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Home>Tips for Better Buttons

Tips for Better Buttons


Seriously, this is the most valuable tip we can offer.  Lining makes the different between lush silk buttons and a wrinkled mess; the difference between professional and amateur.  Lining also prevents metal "shine through," and gives substance to thin and loosely woven fabrics that might otherwise slip out.  Some types of backs seem to work better with lined fabric.

What should you use for lining?  Short answer... it depends.  Some fabrics don't even need to be lined, which is why making a couple of test buttons is so important.  Perfect results don't happen by chance.

You can use almost anything as lining:  non-woven interfacing, muslin, quilt batting, Polar Fleece, flannel...  You can simply double your fabric, but our personal favorites are Pellon Fusible Fleece and Pellon Easy-Knit fusible interfacing (we sometimes use Sheer-Knit for unstable midweight fabrics).  Normally we prefer knit backings but recently we worked with a very thin woven gingham —turns out, the best backing was Shape-Flex, a light woven fusible that we carefully aligned to match warp and weft threads:


NOTE:  Pellon Thermolam and Rowley Iron-On Batting are great products, but too dense for this application.  Use something else.

Fleece makes gorgeous satin button, and knits provide a softer hand for quilt-weight cottons than non-woven interfacing.

We love the convenience of fusibles, although we keep the iron low and just lightly heat-tack the fabric.  You don't need a firm bond because the finished button will hold everything together.  We also use our handy Elmer's glue stick for non-fusible materials, on the rare occasions when we use them.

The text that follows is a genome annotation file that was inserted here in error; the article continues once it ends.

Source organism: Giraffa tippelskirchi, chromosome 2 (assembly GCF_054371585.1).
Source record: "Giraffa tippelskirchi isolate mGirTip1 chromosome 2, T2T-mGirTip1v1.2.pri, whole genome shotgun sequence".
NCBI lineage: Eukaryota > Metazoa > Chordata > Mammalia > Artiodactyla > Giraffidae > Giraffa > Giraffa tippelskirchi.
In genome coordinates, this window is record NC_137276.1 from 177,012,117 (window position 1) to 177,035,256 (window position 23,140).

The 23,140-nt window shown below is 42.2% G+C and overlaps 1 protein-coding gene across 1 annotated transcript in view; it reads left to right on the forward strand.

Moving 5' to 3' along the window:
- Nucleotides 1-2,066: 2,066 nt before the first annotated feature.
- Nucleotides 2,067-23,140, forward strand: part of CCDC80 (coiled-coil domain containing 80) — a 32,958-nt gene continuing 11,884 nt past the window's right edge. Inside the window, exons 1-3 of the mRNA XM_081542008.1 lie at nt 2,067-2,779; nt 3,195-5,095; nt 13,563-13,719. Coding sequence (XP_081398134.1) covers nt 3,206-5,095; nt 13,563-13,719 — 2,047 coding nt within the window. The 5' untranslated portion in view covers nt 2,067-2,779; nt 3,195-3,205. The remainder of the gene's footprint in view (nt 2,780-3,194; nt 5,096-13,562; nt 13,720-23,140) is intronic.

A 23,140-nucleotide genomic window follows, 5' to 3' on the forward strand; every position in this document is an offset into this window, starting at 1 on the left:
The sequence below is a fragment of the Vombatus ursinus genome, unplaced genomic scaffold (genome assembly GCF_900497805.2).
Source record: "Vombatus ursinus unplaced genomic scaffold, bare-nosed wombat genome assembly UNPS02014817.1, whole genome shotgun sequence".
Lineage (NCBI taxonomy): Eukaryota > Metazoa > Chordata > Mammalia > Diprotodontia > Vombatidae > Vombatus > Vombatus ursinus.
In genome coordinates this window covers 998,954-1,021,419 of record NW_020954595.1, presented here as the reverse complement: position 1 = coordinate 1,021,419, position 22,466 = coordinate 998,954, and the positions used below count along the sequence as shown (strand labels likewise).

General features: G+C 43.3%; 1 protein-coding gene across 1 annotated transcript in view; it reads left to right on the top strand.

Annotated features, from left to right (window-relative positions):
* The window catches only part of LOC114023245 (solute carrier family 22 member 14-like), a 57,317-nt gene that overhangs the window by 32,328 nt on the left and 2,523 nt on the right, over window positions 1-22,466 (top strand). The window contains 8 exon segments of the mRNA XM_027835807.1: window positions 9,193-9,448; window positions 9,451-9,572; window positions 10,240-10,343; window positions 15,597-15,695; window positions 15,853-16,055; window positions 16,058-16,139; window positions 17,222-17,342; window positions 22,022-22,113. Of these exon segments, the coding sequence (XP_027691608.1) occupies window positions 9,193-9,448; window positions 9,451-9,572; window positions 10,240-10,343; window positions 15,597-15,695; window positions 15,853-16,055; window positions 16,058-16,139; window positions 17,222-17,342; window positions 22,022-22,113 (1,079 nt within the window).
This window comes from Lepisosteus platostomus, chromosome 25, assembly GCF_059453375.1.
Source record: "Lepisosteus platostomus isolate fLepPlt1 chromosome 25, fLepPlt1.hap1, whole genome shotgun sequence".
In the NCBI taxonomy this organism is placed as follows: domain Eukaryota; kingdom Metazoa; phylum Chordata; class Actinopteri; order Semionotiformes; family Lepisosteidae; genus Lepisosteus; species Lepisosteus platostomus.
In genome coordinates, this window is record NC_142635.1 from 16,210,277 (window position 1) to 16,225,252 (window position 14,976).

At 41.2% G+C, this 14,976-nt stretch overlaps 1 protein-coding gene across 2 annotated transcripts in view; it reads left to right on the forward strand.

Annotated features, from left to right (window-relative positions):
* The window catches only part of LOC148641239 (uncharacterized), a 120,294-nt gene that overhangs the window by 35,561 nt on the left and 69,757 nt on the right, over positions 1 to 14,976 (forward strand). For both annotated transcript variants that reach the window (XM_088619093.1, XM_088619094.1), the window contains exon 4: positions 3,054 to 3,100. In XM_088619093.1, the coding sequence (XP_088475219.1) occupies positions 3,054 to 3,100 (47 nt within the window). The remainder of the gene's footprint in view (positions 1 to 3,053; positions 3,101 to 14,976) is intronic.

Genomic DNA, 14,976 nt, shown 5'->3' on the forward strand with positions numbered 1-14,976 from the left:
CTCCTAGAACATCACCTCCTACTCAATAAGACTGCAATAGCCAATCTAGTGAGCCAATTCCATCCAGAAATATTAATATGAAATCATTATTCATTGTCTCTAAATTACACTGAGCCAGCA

Be prepared to cut out larger circles.  Lining "bulks out" the fabric, which may prevent it from catching inside the shell completely.  Try using a cutter one size larger.

How to Center a Design on Your Buttons

We are contracting with a new American supplier for better, thicker templates in pretty colors and non-skid bottoms.  Hey, we're excited!

We used to stock clear acrylic templates, designed for machine buttons.  Custom-made for us... wonderful product, they allowed you to effortlessly center your design before cutting the fabric.

Then the nice lady who made them for us signed an exclusive licensing agreement with Dritz, who now markets her wonderful product in sizes to fit Dritz cover buttons.  No more custom templates for us (the Dritz version doesn't fit machine buttons).

All is not lost!  You can make a cheater version with poster board or manilla folders!  It's not quite as wonderful, but hey... beggars can't be choosers.  And this version is free!
  1. Trace the cutter.  Using the inside as your guide might provide a more accurate line, but the jury's still out on that.
  2. Center a button shell of the same size inside the circle.  Eyeball it, or use a ruler to help.  There's probably a mathematical formula for this...
  3. Cut the outside circle.  Cut out the inside circle.  Poking a hole first is helpful, but be careful not to distort you template material.  Curved embroidery scissors are very useful here, if you don't mind using them for cardboard.  Your finished template should look like a doughnut.
A little crude, but there you go.  Mark it with the button size for future reference.  Plop it over your design or embroidery.  The cut-out center represents the top of the button, so move the template around until you're happy with the placement.  Trace around the outside, and cut by hand (use those curved embroidery scissors if the cardboard didn't ruin them).

How to KEEP That Design Centered

You painstakingly centered that adorable little motif, only to have it slip to the side when you actually made the button... and now it's crooked.  Here's a tip to help ensure that never happens again:  glue stick!  Yes, the humble glue stick.